Shake-up of retirement system sees DRA scrapped

| October 5, 2011

A shake-up of the retirement system means the default retirement age (DRA) was scrapped on 1st October.

This now means employers no longer have the legal right to terminate the employment of a 65-year-old.

The new measures come after the Government said people are living longer and are healthier, removing the need for a DRA.

However, there are a few exceptions such as police officers and air traffic controllers.
Charity, Age UK, welcomed the new measures and said older workers have “for too long have been consigned to the scrapheap for no reason other than prejudice”.

A survey last year, conducted by Age UK, found that two-thirds of people supported plans to scrap the default retirement age.

Saga added that the new changes mean older people will have more money to spend, which in turn will boost the economy and “create jobs for more people.”

However, not everyone welcomed the changes and John Walker, national chairman of the Federation of Small Businesses (FSB) said it was disappointed to see the DRA scrapped and said it will “add to the fears of more employment tribunals if an employer does need to dismiss an underperforming member of staff.”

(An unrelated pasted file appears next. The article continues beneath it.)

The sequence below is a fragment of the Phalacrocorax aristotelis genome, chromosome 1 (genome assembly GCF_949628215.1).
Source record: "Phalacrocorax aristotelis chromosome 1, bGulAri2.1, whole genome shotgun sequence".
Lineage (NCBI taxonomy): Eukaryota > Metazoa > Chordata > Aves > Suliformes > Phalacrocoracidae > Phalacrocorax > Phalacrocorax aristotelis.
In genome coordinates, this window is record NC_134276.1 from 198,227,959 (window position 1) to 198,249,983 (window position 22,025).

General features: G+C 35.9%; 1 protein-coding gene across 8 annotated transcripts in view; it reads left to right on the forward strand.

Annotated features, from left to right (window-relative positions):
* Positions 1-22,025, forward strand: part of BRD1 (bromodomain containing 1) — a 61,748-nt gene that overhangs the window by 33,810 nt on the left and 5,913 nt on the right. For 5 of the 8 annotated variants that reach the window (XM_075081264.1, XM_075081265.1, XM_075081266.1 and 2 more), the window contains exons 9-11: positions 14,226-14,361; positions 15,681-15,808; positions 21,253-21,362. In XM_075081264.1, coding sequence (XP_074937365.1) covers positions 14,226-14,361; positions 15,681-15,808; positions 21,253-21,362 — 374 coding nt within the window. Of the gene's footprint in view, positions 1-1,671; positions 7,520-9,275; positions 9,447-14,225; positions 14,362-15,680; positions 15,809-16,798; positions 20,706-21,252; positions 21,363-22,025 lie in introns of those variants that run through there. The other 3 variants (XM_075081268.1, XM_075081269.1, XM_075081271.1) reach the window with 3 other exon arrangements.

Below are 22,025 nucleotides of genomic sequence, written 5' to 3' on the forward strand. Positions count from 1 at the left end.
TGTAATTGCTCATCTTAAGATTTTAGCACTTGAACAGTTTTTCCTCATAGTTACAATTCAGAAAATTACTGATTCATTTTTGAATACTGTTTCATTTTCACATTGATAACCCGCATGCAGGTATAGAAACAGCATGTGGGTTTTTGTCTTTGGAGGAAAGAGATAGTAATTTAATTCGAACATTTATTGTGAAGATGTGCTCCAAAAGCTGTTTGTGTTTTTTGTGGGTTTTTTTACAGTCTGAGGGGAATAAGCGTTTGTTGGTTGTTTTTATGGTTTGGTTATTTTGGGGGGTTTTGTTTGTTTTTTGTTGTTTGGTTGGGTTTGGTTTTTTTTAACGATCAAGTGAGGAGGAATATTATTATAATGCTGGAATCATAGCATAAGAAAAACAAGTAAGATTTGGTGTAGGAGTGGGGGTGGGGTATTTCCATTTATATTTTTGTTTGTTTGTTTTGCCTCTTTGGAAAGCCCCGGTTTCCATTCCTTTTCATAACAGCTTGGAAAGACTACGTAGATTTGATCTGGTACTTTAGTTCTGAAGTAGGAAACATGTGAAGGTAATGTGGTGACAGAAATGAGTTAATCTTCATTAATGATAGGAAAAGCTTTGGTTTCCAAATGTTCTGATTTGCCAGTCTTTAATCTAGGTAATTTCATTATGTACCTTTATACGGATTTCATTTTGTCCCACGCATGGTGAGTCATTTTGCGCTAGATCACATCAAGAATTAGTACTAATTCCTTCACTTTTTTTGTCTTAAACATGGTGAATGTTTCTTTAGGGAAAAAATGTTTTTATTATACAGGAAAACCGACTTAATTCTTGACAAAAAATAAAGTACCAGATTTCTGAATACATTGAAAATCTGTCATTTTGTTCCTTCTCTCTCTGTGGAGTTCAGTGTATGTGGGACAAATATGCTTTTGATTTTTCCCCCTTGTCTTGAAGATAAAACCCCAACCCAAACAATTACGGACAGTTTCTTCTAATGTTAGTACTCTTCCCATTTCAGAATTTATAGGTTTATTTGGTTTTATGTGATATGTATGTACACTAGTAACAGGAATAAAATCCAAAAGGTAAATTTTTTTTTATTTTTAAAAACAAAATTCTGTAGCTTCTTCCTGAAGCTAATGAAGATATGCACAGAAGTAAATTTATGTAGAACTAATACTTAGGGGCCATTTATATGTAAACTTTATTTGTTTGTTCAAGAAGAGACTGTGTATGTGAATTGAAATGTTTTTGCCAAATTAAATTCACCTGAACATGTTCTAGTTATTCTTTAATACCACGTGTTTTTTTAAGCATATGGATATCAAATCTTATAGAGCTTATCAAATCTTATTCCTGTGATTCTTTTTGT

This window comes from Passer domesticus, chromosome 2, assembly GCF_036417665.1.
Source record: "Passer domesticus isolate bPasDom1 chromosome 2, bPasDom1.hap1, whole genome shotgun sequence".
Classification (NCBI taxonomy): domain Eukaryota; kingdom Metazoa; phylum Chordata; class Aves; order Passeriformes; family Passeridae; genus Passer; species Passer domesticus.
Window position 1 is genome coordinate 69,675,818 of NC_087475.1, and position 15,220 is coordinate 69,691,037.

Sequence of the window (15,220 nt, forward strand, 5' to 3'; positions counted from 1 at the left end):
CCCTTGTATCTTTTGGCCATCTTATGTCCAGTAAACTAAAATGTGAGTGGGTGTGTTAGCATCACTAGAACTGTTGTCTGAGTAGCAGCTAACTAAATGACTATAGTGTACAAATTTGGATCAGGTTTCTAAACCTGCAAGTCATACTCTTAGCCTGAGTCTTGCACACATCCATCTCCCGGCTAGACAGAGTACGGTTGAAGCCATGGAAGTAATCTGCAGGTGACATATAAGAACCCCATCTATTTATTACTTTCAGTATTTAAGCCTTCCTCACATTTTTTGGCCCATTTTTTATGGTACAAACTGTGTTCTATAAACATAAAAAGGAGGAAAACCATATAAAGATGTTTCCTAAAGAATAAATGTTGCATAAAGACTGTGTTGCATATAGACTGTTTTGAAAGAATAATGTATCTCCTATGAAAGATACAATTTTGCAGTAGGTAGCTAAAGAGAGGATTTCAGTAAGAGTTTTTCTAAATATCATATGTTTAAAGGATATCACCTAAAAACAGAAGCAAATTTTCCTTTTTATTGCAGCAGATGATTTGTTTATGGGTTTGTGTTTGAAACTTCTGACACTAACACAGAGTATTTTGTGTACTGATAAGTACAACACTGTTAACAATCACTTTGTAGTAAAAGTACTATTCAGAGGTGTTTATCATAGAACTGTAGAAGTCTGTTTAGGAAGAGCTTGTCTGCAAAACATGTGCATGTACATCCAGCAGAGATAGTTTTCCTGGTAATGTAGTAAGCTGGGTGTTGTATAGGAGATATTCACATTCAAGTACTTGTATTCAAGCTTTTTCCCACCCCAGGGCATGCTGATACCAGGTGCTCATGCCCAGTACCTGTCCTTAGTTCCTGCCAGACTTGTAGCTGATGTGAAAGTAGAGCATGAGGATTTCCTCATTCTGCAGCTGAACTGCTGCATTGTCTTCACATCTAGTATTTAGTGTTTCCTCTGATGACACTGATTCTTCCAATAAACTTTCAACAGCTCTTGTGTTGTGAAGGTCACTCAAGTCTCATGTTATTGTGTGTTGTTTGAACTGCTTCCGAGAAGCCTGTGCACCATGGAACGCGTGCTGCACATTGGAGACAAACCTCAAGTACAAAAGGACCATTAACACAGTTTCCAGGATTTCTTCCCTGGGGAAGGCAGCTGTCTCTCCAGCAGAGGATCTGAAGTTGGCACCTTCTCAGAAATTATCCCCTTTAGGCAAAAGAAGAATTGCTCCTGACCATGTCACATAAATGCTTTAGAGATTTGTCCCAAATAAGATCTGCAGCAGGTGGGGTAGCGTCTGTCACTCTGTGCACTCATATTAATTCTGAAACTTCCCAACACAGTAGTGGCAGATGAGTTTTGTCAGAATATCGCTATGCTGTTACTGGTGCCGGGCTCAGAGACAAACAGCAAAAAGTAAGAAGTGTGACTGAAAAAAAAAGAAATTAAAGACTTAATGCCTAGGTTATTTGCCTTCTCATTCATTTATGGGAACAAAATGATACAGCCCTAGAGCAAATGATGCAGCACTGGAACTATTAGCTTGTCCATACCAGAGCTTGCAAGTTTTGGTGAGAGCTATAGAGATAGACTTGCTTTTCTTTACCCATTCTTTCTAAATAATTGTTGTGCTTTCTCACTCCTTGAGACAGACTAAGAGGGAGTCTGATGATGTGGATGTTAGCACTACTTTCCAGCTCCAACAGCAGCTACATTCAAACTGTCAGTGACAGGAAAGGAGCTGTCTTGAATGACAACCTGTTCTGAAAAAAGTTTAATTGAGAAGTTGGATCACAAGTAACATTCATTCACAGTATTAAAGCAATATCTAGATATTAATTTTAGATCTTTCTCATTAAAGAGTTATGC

Furthermore, the FSB said it could lead could lead to fewer incentives or opportunities to hire and train younger workers.

The changes come shortly after the Government announced the state retirement age will rise to 67 earlier than planned.

The retirement age could rise to 67 as soon as 2026 – 10 years earlier than planned.

Steve Webb, the pensions minister, said: “Everybody knows we are living longer. It’s like an express train. I am even more convinced now than I was a year ago that we are running to stand still on all this stuff. In a world [where] you are going to live into your late 80s, and before we know it [into your] 90s, we think now we have got to move on these things.”

The Department for Work and Pensions said the exact details are still in the early stages.

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